Ofcom engineer obtains chartered engineer status

06 November 2019

Sara Salim conducting fieldwork as a spectrum engineer.Ofcom engineer Sara Salim has scooped the internationally recognised chartered engineer status – and it’s all down to her hard work.

Spectrum field engineer Sara has many strings to her bow, from rewiring and plumbing homes to her day job as an engineer.

Based at our Birmingham Office, Sara has worked at Ofcom for ten years. She started as an apprentice – the only woman in a team of ten apprentices – following a degree in digital communication.

And she’s loved her job ever since, particularly as no two days are ever the same.

Sara explains: “I look after the Leicestershire and Coventry area. One day I can be working on a mobile network operator case, dealing with an interference complaint on the 900 MHz band. Another day, I could be tracing the source of abuse on a radio system.”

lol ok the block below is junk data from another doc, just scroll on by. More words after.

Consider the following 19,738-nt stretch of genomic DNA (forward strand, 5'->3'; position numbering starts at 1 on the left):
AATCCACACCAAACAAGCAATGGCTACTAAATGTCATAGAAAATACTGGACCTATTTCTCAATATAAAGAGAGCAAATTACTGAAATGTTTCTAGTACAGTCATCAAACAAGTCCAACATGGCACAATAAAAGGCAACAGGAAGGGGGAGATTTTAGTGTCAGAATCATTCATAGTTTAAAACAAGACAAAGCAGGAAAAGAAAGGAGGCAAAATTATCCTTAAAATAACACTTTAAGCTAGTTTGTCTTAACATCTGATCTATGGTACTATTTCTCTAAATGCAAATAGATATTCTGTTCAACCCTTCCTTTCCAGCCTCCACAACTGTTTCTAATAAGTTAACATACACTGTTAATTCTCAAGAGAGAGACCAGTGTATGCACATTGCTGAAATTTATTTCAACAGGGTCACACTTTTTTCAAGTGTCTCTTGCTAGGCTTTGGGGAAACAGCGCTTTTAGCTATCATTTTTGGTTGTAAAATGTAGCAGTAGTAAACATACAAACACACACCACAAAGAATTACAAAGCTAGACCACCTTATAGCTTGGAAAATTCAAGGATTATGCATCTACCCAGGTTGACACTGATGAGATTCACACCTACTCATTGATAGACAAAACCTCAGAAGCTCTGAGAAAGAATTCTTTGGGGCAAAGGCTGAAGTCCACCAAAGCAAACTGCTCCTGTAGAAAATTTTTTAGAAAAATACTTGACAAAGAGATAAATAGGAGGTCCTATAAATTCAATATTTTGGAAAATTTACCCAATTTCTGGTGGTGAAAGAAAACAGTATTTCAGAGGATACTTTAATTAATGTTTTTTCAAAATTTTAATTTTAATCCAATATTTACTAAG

Sara is also part of Ofcom’s future leaders programme, where she was one of 30 colleagues selected from a large number of applications. But not one to rest on her laurels, Sara decided to go for chartered engineering status.

But achieving it wasn’t an easy task. Sara says: “It took two years to build a portfolio and 15-page application. You must meet tough academic criteria. I worked closely with the professional review advisor and Ofcom’s Spectrum Director Mark Walls provided brilliant support.

“I was invited for a gruelling interview and assessed by two experienced communication consultants. They grilled me and I had to present on the various projects I’d worked on. It was a technical engineering competency-based interview, which you can’t prepare for. I had to provide examples and expand on these to demonstrate understanding."

Sara adds: “It was the most challenging thing I’ve ever done! Harder than mathematical exams as there’s a lot of pressure – with two people judging you and marking your answers. You have to demonstrate you’re working at a master’s level – so the grilling is harsh.

“I was relieved when the interview was over but had no idea how I’d done as they were completely poker-faced. In fact, at the time, I felt I hadn’t got it.

"I waited six weeks to get the results and was delighted when I received the certificate in the post.

“I really wanted to achieve CEng status to prove to myself I could do it. I hope this encourages fellow engineers – particularly women – to go for it too."

A close-up of Sara's certificate of her chartered engineer status